January 15, 2018

MILKY WAY the sweet you can eat between meals without ruining your appetite

Timothy Birdnow

In a cosmic gaem of Pacman the Milky Way Galaxy gobbled up no less than 11 smaller galaxies in an orgy of ravenous consumption.

Research conducted by the Dark Energy Survey shows that there are at least eleven such streams visible in the portion of sky the three year old project hs studied. From the article: "The data cover about 5,000 square degrees, or one-eighth of the entire sky, and include roughly 40,000 exposures taken with the Dark Energy Camera. The images correspond to hundreds of terabytes of data and are being released along with catalogs of hundreds of millions of galaxies and stars.

"We can use these streams to measure the amount, distribution, and ‘clumpiness’ of dark matter in the Milky Way.”


"The Dark Energy Camera, the primary observation tool of the Dark Energy Survey, is one of the most powerful digital imaging devices in existence. It was built and tested at Fermilab, the lead laboratory on the Dark Energy Survey, and is mounted on the National Science Foundation’s 4-meter Blanco telescope in Chile. A team at the National Center for Supercomputing Applications at the University of Illinois at Urbana-Champaign then processes the DES images.

A growing galaxy

One new discovery enabled by the data set is the detection of 11 new streams of stars around our Milky Way.

Our home galaxy is surrounded by a massive halo of dark matter, which exerts a powerful gravitational pull on smaller, nearby galaxies. The Milky Way grows by pulling in, ripping apart, and absorbing these smaller systems. As stars are torn away, they form streams across the sky that the Dark Energy Camera can detect."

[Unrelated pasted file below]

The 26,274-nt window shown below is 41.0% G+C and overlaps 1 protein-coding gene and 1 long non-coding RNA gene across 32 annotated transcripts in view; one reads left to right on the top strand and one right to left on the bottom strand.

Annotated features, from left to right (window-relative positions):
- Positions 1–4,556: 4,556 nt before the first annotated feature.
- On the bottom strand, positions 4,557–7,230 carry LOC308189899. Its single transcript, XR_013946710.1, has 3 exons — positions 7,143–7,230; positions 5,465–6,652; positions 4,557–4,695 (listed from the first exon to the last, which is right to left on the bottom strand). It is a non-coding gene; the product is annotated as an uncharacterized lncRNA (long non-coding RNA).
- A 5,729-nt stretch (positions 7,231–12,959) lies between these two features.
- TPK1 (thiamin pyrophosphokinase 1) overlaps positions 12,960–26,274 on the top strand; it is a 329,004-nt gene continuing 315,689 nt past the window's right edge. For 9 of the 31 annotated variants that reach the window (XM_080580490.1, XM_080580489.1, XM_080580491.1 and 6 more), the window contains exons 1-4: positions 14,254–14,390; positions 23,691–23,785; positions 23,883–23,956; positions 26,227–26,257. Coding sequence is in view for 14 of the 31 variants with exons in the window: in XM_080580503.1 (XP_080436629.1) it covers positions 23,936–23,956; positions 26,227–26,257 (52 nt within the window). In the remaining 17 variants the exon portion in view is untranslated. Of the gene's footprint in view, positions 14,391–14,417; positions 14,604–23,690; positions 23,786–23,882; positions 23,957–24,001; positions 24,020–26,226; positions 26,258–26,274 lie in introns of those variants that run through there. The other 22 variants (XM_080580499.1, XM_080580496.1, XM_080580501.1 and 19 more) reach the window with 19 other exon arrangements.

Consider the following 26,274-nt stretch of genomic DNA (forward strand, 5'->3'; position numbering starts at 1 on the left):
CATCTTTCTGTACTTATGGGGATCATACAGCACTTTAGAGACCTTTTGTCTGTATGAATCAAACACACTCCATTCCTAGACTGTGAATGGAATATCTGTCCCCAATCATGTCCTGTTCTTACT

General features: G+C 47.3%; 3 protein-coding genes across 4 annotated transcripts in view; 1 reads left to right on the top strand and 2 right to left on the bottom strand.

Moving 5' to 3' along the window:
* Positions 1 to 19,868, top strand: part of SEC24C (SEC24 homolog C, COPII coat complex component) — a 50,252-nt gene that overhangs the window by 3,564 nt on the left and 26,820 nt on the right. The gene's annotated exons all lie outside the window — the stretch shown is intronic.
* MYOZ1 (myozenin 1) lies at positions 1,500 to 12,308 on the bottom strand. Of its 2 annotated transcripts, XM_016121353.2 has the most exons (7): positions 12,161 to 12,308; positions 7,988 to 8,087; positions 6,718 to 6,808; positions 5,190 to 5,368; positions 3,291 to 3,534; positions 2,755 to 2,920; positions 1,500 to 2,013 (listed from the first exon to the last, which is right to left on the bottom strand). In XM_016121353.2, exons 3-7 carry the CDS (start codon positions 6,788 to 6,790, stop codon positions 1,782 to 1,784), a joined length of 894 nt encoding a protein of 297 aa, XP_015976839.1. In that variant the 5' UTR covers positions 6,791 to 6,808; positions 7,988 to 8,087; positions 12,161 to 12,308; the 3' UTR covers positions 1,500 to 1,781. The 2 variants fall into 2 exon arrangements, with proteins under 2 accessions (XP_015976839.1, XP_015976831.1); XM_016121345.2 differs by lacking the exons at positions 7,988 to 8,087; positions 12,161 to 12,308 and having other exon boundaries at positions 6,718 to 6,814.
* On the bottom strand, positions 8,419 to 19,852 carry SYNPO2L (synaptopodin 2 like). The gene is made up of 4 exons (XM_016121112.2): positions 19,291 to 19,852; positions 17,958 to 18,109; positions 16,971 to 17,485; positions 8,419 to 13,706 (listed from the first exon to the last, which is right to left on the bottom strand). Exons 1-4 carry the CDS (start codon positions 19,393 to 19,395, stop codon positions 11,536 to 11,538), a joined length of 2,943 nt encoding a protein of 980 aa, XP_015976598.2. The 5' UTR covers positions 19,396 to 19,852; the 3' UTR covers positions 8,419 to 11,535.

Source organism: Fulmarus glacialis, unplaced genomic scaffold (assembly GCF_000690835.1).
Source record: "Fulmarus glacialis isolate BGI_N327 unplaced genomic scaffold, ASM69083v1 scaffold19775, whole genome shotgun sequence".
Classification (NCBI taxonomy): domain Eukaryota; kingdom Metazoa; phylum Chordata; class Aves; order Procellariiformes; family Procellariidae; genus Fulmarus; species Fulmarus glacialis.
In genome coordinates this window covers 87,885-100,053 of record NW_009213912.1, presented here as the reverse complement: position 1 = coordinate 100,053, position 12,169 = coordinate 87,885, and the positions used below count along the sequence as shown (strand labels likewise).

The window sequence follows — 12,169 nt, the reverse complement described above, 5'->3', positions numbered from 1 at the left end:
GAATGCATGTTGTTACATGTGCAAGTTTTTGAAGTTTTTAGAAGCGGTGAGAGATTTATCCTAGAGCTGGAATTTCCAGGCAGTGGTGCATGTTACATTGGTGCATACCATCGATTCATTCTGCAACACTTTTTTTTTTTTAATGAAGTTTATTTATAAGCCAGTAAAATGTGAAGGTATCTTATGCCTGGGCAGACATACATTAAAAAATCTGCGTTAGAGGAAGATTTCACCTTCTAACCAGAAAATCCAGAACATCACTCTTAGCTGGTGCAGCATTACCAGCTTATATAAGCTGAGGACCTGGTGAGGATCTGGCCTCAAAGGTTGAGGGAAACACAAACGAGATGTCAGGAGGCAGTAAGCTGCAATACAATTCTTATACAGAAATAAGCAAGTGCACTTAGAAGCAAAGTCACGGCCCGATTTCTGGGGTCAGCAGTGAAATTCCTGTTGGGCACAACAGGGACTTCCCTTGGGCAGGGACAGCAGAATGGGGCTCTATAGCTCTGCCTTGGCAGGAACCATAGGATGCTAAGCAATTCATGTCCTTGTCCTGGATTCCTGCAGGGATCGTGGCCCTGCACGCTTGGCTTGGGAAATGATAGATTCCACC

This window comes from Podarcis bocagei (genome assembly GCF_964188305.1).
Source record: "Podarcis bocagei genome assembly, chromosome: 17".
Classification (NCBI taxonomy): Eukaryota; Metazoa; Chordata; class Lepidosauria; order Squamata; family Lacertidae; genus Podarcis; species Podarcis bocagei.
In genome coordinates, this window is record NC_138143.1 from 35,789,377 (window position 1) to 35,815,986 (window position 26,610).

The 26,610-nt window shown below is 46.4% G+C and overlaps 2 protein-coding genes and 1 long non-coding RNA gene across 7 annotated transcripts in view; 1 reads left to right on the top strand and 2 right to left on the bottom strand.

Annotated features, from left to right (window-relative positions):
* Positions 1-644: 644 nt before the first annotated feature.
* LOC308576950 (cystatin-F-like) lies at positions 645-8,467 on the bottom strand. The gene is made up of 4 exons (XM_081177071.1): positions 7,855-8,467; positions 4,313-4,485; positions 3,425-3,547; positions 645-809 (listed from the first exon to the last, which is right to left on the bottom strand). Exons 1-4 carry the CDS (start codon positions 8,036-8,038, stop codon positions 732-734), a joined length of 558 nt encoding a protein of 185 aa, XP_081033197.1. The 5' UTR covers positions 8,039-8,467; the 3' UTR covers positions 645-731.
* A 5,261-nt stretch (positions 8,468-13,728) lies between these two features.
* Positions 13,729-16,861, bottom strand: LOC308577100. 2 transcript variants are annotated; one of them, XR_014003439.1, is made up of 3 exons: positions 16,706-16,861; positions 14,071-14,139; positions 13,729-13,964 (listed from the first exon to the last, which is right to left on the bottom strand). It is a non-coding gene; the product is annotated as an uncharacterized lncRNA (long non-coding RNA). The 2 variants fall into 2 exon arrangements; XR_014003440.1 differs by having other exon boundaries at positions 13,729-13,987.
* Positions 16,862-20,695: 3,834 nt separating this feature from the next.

End excerpts.

Galaxies collide all the time. In four billion years the Milky Way and Andromeda are set to crash together As National Geographic points out:

"In fact, our solar system is going to outlive our galaxy. At that point, the sun will not yet be a red giant star – but it will have grown bright enough to roast Earth’s surface. Any life forms still there, though, will be treated to some pretty spectacular cosmic choreography.

Currently, Andromeda and the Milky Way are about 2.5 million light-years apart. Fueled by gravity, the two galaxies are hurtling toward one another at 402,000 kilometers per hour. But even at that speed, they won’t meet for another four billion years. Then, the two galaxies will collide head-on and fly through one another, leaving gassy, starry tendrils in their wakes. For eons, the pair will continue to come together and fly apart, scrambling stars and redrawing constellations until eventually, after a billion or so years have passed, the two galaxies merge."

End excerpt.

I'm scared; the Earth has been around longer than the amount of time it will take for the galaxies to collide. I'll bet that global warming will be in full swing by then!

And no doubt the Left will find some way to blame the deaths of the eleven eaten galaxies on evil white men. It's racism, pure and simple! The big white galaxy swallowing up the smaller darker ones!

All joking aside, it's humbling to think about just how huge the Universe really is, and how tiny is Man in the grand scheme of things.

Posted by: Timothy Birdnow at 11:18 AM | No Comments | Add Comment
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